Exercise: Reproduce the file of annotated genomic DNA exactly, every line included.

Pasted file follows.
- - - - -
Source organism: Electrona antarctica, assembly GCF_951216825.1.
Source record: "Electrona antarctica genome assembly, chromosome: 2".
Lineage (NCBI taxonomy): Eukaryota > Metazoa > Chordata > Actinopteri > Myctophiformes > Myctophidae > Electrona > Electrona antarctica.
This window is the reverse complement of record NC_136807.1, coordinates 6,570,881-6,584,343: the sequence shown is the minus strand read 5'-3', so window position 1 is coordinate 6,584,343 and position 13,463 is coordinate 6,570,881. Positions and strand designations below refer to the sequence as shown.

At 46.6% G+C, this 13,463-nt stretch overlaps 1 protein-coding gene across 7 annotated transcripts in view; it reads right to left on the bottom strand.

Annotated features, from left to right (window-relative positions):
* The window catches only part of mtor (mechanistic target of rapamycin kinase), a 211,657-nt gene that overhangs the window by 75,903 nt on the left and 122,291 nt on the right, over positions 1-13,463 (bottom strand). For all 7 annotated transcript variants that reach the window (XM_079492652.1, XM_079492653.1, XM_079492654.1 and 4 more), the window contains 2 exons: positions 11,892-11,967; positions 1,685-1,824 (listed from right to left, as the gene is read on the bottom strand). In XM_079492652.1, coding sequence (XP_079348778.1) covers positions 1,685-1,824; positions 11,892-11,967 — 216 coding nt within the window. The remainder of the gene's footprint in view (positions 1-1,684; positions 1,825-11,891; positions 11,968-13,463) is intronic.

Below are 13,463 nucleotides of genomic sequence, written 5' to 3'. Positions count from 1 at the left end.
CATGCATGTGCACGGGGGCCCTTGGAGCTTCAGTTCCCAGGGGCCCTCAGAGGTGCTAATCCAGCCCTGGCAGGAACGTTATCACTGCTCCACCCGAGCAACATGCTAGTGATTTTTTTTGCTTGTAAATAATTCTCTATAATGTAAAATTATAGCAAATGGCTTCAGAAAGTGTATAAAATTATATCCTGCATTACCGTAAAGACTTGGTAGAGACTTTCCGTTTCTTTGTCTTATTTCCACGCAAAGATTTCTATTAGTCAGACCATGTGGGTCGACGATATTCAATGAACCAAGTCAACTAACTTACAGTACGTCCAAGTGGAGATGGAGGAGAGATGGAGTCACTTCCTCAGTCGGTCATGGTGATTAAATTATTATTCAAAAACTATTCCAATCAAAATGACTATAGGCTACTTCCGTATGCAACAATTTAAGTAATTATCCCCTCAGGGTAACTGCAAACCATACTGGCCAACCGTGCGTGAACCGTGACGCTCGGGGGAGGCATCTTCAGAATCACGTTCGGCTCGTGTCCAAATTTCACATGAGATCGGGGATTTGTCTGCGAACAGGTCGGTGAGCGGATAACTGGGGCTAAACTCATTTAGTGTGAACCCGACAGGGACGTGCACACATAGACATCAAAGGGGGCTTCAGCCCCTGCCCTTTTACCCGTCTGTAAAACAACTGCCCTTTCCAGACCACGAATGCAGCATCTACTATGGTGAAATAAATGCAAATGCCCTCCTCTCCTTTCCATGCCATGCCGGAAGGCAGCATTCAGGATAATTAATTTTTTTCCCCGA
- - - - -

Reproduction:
Source organism: Electrona antarctica, assembly GCF_951216825.1.
Source record: "Electrona antarctica genome assembly, chromosome: 2".
Lineage (NCBI taxonomy): Eukaryota > Metazoa > Chordata > Actinopteri > Myctophiformes > Myctophidae > Electrona > Electrona antarctica.
This window is the reverse complement of record NC_136807.1, coordinates 6,570,881-6,584,343: the sequence shown is the minus strand read 5'-3', so window position 1 is coordinate 6,584,343 and position 13,463 is coordinate 6,570,881. Positions and strand designations below refer to the sequence as shown.

At 46.6% G+C, this 13,463-nt stretch overlaps 1 protein-coding gene across 7 annotated transcripts in view; it reads right to left on the bottom strand.

Annotated features, from left to right (window-relative positions):
* The window catches only part of mtor (mechanistic target of rapamycin kinase), a 211,657-nt gene that overhangs the window by 75,903 nt on the left and 122,291 nt on the right, over positions 1-13,463 (bottom strand). For all 7 annotated transcript variants that reach the window (XM_079492652.1, XM_079492653.1, XM_079492654.1 and 4 more), the window contains 2 exons: positions 11,892-11,967; positions 1,685-1,824 (listed from right to left, as the gene is read on the bottom strand). In XM_079492652.1, coding sequence (XP_079348778.1) covers positions 1,685-1,824; positions 11,892-11,967 — 216 coding nt within the window. The remainder of the gene's footprint in view (positions 1-1,684; positions 1,825-11,891; positions 11,968-13,463) is intronic.

Below are 13,463 nucleotides of genomic sequence, written 5' to 3'. Positions count from 1 at the left end.
CATGCATGTGCACGGGGGCCCTTGGAGCTTCAGTTCCCAGGGGCCCTCAGAGGTGCTAATCCAGCCCTGGCAGGAACGTTATCACTGCTCCACCCGAGCAACATGCTAGTGATTTTTTTTGCTTGTAAATAATTCTCTATAATGTAAAATTATAGCAAATGGCTTCAGAAAGTGTATAAAATTATATCCTGCATTACCGTAAAGACTTGGTAGAGACTTTCCGTTTCTTTGTCTTATTTCCACGCAAAGATTTCTATTAGTCAGACCATGTGGGTCGACGATATTCAATGAACCAAGTCAACTAACTTACAGTACGTCCAAGTGGAGATGGAGGAGAGATGGAGTCACTTCCTCAGTCGGTCATGGTGATTAAATTATTATTCAAAAACTATTCCAATCAAAATGACTATAGGCTACTTCCGTATGCAACAATTTAAGTAATTATCCCCTCAGGGTAACTGCAAACCATACTGGCCAACCGTGCGTGAACCGTGACGCTCGGGGGAGGCATCTTCAGAATCACGTTCGGCTCGTGTCCAAATTTCACATGAGATCGGGGATTTGTCTGCGAACAGGTCGGTGAGCGGATAACTGGGGCTAAACTCATTTAGTGTGAACCCGACAGGGACGTGCACACATAGACATCAAAGGGGGCTTCAGCCCCTGCCCTTTTACCCGTCTGTAAAACAACTGCCCTTTCCAGACCACGAATGCAGCATCTACTATGGTGAAATAAATGCAAATGCCCTCCTCTCCTTTCCATGCCATGCCGGAAGGCAGCATTCAGGATAATTAATTTTTTTCCCCGA